Carol Mullen contends that in today's education climate there exists an urgent call for university faculty to take responsibility for reforming university preparation programs. She uncovers vital information about the needs of the nation's schools that can be reflected in program content and policy reform. Otherwise, the least effective of these programs could be eliminated, as has already occurred in some states. This book should help principal preparation programs that are behind the times to move forward. Such programs can thus be expected to be aligned not only with the expectations of universities, policymaking bodies, and the public, but also with school districts and practicing school leaders. Schoolteachers who aspire to school leadership will also benefit from this book, as Mullen speaks to them directly through the idea of peer administration groups. School practitioners who carry mentoring and evaluative responsibilities will also profit from learning about new school leaders' experiences of socialization, adjustment, and survival, as well as their conceptualizations of what matters for school leaders to know about the job itself.
This book is a powerful expedition into the early career socialization of school leaders, told by those who are making the trek, along with their teacher, and co-learner, Carol Mullen. Dr. Mullen uses metaphor to explore the experiences and juxtaposes the voices of these school leaders with her own voice and that of other researchers. Her ability to weave these elements together brings the reader along as a fellow traveler. The text is not only a practical guide for novice leaders and educational leadership professors, it is also an excellent resource for the theoretician and researcher. It is informative, exciting, and enjoyable-a "must read" for anyone interested in the field of educational leadership. -- Frances K. Kochan, UCEA president, 2002-2003 and interim dean and professor of Educational Leadership, Auburn University, Alabama
Dr. Mullen thoroughly examines an educational policy issue that should be among the foremost priorities of school districts nationwide-the recruitment, development, and retention of career administrators. Scholarship alone will not suffice. Leadership skills must be developed, and a commitment to public service fostered, as part of a process of continuous improvement that prepares career administrators for the challenges of today and tomorrow. To paraphrase George Mallory, present and future educational leaders should read this book because it deals with educational leadership issues at the most effective level, the school, and is based upon research that involves those that are practitioners in the field. -- Earl Lennard, superintendent, School District of Hillsborough County, Tampa, Florida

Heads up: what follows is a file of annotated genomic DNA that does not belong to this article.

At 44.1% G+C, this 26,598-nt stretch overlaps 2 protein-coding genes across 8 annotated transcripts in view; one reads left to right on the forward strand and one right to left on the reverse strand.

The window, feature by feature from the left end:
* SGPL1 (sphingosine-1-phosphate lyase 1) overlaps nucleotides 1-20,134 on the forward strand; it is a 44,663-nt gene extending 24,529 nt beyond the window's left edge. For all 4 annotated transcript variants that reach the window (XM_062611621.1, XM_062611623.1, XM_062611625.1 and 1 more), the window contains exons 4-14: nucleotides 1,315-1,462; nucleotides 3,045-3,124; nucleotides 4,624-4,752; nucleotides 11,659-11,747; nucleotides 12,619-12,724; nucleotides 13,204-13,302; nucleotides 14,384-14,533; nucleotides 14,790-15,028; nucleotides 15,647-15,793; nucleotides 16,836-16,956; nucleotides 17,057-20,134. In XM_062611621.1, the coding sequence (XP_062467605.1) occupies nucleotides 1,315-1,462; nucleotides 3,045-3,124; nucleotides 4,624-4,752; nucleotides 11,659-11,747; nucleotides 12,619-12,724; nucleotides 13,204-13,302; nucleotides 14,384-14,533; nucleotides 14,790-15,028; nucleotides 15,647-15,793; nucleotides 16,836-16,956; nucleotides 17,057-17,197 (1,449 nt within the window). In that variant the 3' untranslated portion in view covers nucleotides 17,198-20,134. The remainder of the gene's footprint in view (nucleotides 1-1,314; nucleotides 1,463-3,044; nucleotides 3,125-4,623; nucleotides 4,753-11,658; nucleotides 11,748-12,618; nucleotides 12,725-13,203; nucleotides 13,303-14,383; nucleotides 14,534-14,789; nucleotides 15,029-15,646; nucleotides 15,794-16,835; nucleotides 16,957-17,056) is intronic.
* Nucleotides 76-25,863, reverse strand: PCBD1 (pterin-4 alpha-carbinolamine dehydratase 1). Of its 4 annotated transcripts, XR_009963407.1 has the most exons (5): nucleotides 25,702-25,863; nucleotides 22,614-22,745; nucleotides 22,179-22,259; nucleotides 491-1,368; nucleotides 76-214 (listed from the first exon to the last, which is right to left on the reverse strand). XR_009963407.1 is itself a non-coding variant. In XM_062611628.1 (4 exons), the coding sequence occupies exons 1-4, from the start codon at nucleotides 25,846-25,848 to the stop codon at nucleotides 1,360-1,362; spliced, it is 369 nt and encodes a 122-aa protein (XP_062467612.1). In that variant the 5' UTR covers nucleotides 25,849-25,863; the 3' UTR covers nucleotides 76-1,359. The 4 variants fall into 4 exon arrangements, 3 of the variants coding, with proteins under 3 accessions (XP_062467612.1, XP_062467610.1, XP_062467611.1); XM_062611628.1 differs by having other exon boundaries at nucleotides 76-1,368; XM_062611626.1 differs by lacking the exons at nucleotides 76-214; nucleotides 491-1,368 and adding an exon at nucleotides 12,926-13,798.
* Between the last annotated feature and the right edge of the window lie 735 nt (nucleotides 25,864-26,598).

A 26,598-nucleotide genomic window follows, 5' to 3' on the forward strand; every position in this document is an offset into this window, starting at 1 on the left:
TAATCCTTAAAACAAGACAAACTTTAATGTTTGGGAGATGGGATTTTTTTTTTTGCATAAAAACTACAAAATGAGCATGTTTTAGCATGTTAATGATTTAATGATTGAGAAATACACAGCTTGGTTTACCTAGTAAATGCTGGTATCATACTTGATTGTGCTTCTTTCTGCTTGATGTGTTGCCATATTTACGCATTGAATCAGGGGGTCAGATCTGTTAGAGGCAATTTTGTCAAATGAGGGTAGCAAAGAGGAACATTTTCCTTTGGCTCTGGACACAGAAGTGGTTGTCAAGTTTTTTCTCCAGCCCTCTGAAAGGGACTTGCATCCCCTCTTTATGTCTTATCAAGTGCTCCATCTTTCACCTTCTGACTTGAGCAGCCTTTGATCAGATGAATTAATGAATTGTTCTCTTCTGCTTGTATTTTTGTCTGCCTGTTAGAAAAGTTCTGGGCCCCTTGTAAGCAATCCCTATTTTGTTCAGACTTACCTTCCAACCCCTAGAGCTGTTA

The book is peppered with personal anecdotes that break down the walls confining the 'neutral' observer. * Reference and Research Book News *
The reader is asked to break new ground by letting himself/herself get into the metaphorical trekking mindset, moving from the customary passive participant to an interactive fellow hiker. We encounter Sherpa guides, hiking trails, base camps, climbing scaffolds, using a compass, and backpacking tips-all linked to the initial experiences of early administrators coping with their sometimes overwhelming new responsibilities. Indeed, it must look like a huge mountain at times for the beginning school leader for whom the images of summit climbing will be cogent and real. So get ready to do your own intellectual backpacking. Dr. Mullen's cognitive trails, reflections, ruminations, and celebrations leave one with a view from the top that is intense as well as interactive and breathtaking. Well worth the climb! -- Fenwick W. English, R. Wendell Eaves Sr. Distinguished Professor of Educational Leadership, University of North Carolina at Chapel Hill